Family members demand answers from 9/11 commission

By Jeremy Johnson of
April 9, 2003

Survivors of the September 11, 2001 terrorist attacks and family members of some of those who were killed testified last week at public hearings held in New York City by the National Commission on Terrorist Attacks on the United States. These were the first public hearings conducted by the commission.

While the Bush administration is using September 11 as a pretext for its war in Iraq as well as its crackdown on civil liberties at home, the questions put to the panel underscored the fact that 19 months after the attacks on New York and Washington, the most basic facts about the worst acts of mass murder in US history have yet to be disclosed.

The hearings were held only blocks from the spot where the World Trade Center towers once stood, and a number of those in the audience held pictures of relatives—firefighters, office workers and others—who died after two hijacked passenger jets struck the Twin Towers.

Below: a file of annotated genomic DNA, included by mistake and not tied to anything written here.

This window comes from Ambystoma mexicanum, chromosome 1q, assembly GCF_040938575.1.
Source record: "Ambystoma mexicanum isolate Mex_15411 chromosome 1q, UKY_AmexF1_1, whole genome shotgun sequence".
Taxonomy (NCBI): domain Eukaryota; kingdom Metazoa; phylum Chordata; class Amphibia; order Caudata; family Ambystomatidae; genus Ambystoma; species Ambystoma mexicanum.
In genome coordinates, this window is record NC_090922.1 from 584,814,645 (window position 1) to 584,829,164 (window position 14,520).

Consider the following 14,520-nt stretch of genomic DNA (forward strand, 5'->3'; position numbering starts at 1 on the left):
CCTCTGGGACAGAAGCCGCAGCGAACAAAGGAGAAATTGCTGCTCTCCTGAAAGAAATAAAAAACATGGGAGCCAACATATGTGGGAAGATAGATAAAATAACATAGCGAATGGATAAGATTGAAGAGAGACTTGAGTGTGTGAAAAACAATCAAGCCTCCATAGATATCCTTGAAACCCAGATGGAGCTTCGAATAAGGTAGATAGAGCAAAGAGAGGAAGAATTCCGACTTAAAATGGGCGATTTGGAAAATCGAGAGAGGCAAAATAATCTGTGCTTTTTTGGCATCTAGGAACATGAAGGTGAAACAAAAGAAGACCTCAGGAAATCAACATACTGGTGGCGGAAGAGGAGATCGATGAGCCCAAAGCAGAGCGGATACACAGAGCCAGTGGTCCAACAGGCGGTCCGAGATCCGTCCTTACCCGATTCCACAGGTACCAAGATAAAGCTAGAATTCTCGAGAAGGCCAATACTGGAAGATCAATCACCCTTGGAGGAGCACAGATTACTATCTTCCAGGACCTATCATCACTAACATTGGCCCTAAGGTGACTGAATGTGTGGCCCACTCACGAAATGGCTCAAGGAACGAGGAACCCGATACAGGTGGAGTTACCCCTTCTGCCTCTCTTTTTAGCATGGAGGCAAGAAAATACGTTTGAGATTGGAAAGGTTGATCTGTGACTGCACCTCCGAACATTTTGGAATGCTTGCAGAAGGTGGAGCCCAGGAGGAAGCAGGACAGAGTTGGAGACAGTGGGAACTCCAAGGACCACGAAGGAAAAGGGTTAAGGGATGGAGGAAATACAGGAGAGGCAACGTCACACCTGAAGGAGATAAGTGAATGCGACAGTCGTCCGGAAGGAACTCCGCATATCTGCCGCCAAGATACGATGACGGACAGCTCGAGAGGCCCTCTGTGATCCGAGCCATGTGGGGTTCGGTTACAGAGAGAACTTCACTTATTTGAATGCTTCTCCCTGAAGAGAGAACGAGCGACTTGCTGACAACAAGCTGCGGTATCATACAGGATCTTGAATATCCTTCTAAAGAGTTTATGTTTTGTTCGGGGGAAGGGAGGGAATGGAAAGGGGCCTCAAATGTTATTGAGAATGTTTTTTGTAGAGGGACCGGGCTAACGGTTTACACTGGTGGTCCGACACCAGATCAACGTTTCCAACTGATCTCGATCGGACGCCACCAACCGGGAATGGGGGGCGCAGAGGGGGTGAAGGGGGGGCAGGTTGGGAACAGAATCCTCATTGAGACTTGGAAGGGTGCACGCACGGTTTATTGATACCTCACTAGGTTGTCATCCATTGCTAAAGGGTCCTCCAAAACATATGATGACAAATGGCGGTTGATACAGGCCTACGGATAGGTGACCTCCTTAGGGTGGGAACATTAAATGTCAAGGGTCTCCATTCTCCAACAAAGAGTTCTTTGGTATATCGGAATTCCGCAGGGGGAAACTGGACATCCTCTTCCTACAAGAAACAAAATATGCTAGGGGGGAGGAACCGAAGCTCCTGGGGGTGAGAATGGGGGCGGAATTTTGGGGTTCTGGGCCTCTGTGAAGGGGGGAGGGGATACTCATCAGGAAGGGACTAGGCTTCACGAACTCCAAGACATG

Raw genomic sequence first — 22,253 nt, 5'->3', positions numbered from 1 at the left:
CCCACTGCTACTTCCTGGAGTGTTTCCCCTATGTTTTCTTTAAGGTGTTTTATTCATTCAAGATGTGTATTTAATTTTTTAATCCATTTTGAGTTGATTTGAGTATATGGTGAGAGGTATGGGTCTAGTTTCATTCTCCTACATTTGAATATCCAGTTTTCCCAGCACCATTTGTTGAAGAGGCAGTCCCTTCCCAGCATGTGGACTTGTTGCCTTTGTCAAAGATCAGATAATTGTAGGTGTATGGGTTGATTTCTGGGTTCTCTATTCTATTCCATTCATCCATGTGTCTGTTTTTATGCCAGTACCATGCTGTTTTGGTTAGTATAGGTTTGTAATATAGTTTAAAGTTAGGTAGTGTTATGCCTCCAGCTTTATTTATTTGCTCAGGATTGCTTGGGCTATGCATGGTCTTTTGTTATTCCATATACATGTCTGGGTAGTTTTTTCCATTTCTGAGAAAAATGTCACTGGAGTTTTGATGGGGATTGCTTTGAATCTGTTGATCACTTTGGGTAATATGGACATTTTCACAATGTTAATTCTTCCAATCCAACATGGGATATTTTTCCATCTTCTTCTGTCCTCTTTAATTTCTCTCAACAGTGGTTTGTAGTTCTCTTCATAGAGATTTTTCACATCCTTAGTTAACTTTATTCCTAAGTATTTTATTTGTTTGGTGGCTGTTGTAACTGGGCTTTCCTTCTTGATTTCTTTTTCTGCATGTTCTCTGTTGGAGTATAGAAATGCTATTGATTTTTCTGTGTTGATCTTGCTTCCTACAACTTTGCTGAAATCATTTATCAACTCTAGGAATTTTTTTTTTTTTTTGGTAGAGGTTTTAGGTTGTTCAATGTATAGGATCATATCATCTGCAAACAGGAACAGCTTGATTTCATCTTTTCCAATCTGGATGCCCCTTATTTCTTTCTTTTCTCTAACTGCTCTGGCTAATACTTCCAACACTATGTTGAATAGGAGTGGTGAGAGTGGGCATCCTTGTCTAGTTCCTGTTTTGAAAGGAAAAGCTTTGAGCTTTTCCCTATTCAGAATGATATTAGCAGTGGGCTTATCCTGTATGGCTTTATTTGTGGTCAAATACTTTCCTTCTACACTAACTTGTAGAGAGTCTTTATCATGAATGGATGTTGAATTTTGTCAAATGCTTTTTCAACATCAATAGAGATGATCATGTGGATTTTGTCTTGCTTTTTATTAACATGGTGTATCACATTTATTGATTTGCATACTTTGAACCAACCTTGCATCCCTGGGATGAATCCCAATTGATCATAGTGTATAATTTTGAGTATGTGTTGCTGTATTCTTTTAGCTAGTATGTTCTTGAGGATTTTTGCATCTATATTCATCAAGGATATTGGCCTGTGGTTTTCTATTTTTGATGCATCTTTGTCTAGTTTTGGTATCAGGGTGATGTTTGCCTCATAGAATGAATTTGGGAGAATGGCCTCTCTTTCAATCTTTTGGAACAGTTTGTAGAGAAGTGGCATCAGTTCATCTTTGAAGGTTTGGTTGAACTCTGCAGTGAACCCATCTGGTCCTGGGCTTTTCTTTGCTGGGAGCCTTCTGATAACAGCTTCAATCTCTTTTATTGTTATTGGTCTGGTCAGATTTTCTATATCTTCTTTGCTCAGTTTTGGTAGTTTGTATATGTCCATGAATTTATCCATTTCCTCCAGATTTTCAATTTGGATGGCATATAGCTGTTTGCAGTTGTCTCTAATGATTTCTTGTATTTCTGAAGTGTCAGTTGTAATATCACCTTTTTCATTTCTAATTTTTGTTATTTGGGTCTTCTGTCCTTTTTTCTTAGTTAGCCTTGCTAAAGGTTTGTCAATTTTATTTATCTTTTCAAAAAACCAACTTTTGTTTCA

In a number of cases, the questions were pointed and expressed deep-seated frustration with Washington’s refusal to provide any serious explanation for how four passenger jets could be hijacked simultaneously and three of them used to attack the World Trade Center and the Pentagon, claiming the lives of more than 3,000 people.

Representing a group called September 11 Advocates, Mindy Kleinberg, who lost her 39-year-old husband, Alan, in the World Trade Center, asked, “But where was our government, its agencies and institutions prior to and on the morning of September 11?” She went on to detail a long list of extraordinary security lapses, none of which have been satisfactorily explained.